Canadian Courts Facing Trans-National Cases: Shariah Law - Zukerman Law

Canadian Courts Facing Trans-National Cases: Shariah Law

One interesting topic for Canadian couples is how dowry payments work during divorce. Many couples in the country have been married under Shariah law, which typically results in a dowry being paid for a wife.

Now, Canadian courts are being called more often to rule on the laws regarding these relationships, but that can be difficult since the divorces are trans-national. Most of the time, the divorces in Canada can’t follow the rules of the other country, because the Canadian court doesn’t follow those laws.

It can be heartbreaking for some couples to find this out, particularly because of how the Shariah property laws work. Fortunately, couples who agree to follow religious rules can do so, but if the parties can’t agree, then the courts have to go by the laws of their own country.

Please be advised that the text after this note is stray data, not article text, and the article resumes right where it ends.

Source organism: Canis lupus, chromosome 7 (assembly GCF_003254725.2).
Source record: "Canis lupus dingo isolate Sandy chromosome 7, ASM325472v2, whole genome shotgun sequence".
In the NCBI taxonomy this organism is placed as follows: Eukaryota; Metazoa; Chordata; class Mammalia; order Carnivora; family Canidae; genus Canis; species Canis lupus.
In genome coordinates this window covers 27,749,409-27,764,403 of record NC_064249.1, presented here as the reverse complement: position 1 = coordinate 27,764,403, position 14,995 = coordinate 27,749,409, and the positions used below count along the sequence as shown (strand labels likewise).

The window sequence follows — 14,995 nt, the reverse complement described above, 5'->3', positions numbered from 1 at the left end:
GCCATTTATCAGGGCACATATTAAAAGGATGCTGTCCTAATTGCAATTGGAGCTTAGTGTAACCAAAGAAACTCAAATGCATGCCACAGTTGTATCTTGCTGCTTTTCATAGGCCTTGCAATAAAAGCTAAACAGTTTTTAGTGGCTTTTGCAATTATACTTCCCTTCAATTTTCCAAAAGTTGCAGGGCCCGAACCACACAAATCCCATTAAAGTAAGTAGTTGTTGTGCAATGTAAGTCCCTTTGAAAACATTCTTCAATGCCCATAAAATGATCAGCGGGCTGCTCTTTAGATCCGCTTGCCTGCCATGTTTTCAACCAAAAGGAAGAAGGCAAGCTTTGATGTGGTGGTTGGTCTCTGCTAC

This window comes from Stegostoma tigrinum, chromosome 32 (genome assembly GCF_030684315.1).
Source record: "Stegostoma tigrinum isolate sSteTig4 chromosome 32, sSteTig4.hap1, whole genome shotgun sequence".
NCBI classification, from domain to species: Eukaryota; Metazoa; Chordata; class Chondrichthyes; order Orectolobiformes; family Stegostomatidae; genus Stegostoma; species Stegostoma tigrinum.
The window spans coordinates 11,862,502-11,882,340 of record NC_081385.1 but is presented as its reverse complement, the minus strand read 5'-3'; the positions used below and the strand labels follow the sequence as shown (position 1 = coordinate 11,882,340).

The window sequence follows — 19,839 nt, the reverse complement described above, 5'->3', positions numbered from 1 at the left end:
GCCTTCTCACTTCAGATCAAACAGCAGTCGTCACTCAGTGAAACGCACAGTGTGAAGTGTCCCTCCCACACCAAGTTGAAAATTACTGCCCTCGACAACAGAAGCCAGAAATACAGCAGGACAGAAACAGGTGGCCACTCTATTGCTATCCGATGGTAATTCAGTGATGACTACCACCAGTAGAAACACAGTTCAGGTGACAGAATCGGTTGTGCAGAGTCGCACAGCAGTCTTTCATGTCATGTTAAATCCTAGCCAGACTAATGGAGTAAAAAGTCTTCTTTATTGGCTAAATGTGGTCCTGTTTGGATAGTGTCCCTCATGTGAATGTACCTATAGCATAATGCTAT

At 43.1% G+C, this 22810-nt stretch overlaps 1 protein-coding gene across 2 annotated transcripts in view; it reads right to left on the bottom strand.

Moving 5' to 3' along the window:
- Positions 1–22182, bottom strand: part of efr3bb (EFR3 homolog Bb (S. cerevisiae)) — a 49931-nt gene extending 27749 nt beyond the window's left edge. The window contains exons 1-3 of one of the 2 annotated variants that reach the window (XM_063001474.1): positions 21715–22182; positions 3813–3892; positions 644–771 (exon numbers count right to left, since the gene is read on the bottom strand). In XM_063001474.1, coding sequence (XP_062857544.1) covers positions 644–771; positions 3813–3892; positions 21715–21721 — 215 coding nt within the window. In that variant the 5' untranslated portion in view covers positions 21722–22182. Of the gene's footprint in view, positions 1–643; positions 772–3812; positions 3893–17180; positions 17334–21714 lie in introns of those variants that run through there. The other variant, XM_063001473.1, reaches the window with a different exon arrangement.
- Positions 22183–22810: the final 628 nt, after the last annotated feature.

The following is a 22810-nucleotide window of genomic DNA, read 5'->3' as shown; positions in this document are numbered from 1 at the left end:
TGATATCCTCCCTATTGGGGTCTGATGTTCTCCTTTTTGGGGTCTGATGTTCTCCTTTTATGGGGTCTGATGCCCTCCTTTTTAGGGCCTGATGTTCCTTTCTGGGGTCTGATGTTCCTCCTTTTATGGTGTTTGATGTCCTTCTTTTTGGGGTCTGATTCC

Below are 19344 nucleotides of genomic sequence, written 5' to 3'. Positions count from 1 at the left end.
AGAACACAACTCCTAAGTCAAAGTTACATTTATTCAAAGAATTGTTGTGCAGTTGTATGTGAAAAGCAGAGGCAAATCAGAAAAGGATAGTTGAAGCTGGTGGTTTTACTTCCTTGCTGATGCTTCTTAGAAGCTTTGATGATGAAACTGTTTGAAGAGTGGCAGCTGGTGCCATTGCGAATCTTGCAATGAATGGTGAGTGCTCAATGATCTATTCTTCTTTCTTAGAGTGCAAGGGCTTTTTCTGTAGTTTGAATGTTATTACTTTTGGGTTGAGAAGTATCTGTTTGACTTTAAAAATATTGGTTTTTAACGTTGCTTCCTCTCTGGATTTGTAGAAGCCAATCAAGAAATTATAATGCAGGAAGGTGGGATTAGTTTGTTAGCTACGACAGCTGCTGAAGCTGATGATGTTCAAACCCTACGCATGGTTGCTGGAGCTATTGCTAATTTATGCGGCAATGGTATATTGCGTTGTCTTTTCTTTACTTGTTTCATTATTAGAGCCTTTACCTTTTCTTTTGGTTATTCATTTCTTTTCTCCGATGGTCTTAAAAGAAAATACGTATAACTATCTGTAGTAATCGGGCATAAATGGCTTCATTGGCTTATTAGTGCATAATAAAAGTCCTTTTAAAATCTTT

Dowries are important to women in these cultures; they’re guarantees that a man will take care of a woman financially. Normally, a woman can claim this dowry at any time. In countries where Shariah is law, men can actually be arrested for not providing the dowry when his wife asks for it. The problem in Canada is that a judge has to determine if the amount is fair to ask of the husband. For instance, in one case, a woman was promised $750,000 in gold coins, but that was more than her husband was worth. Without a legal contract, it is nearly impossible to uphold these dowry laws in Canada, let alone other laws that the Shariah suggests. Males are not favored in Canada; both sexes are treated fairly.


Stuart Zukerman

Stuart Zukerman, a graduate of the University of British Columbia, has over 32 years of experience in litigation with a focus on Family Law, Personal Injury, Wrongful Dismissal claims, and Collaborative Divorce & Mediation. He has extensive trial experience in divorce, child custody, spousal support, asset division, and ICBC injury claims. As an accredited Family Law Mediator, he helps resolve disputes without court intervention. Stuart has also authored papers on family law and lectured at CLE courses.